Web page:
Sounds crazy. In The Matrix, Neo learns to see the code behind what he is experiencing and change it. We see the code, the fact that we are all atoms arranged in different patterns and then move in it as part of it, instead of struggling against it.

Pieces cut for new table napkins.

Yesterday, I was able to see the code and move through it. It felt good to (even if fleetingly) see a feeling for what it was, passing and ephemeral. “I’m feeling a bit of sadness, anxiety, a little put out by my circumstances at the moment.” And then I sat in it for a bit, gave it some love, and then chose to let go of it. I asked my husband for a hug (and didn’t grump about having to ask) and we made some plans for the day.

The result? A peaceful day, a project I’d had on standby for a couple years got started, a chili dog dinner, and a game of Pinochle with his brother and nephew. My way. My path.

Click back to my first post on “The Path of the Human Being” for more posts inspired by this book.

Keep Moving and Let Go

Keep moving and let go are the two ideas I want to share, but I’ll keep this short and sweet this morning. I’m nursing a carb hangover! Friday nights (except when it is exceptionally cold) are spent with friends and family, shooting pool, drinking home brewed beer, and eating the delicious food we all come up with each week. Last night I made lasagna, a neighborhood favorite. My neighbor made cheese bread that slayed us all. Yeah…I’m justifying the following words.

I cannot express how much I am enjoying learning from The Path of the Human Being. These few quotes and posts don’t do it justice. If you’re exploring Zen Buddhism, I’d highly recommend reading this. It’s the most helpful book I’ve found yet.

keep moving

“We only have to remember one thing: keep moving! Never stop letting of your understandings and views.” From The Path of the Human Being by Dennis Genpo Merzel

We strive everyday to understand the world around us and our place in it. We read, we discuss, we ask questions, and then we make a model to explain our understanding. Now here comes the hard part…let it go and keep moving down the path. The moment we hold onto a point of view, we stop looking for more meaning. We can’t receive and we can’t give. Our hands are too full. Let go.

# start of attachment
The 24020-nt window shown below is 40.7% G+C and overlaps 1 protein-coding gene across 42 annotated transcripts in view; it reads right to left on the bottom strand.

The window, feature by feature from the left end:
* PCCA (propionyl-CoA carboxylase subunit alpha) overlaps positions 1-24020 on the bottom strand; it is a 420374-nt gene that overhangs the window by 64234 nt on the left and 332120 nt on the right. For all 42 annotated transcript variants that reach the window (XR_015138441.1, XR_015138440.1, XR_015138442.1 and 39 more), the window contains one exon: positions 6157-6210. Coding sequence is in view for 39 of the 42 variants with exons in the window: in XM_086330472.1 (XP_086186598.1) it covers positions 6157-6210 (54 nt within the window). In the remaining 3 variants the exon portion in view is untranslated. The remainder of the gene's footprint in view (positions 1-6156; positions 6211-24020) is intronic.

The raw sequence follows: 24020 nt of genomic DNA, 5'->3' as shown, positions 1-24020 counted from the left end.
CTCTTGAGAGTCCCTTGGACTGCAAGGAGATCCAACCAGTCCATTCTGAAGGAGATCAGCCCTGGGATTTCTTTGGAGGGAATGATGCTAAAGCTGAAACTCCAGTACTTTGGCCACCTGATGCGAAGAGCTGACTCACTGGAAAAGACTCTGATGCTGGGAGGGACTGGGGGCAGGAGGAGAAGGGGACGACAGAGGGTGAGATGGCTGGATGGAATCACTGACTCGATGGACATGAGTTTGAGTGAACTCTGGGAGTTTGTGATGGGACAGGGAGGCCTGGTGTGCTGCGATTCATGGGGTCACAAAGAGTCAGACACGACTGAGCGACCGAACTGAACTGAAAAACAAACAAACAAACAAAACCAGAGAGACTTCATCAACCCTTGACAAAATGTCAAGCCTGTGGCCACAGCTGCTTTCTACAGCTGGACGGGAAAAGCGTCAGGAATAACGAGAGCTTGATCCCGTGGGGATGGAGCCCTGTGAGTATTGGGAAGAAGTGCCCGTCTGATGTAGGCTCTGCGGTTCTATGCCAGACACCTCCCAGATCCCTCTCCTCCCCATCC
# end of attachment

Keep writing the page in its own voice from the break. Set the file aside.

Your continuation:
“Yet when you let go of your mind, you do function more freely. You lighten up and have more fun playing the game. Before we realize that life is a game, we take the whole thing too seriously.” From The Path of the Human Being by Dennis Genpo Merzel

I love this one. I am continually guilty of taking things way too seriously. My mind is so busy trying to work out the next best step, putting myself in the least vulnerable position, trying to get ahead. All the while, I’m missing out on what is happening. I’m not playing the game. The game is playing me. And then, to quote Curious George, “All the fun is gone.”

Instead of the Force, see Darth Vader saying, “The ego is strong in this one.”

Yeah, last night I could have had one less shot of whiskey, one less bite of cheese bread, maybe said a few less colorful words around the table, but we were having fun. I can’t tell you how many things I’ve really made a mess of by overthinking things. My typical response is, “I HAVE to overthink because no one else is thinking at all!”

Last night, I let go of the things I thought were bothering me. I sat with friends and enjoyed the evening. Today, I’m enjoying a slow start to my day, and I’ll enjoy a nap later. Life is too short to take everything too seriously.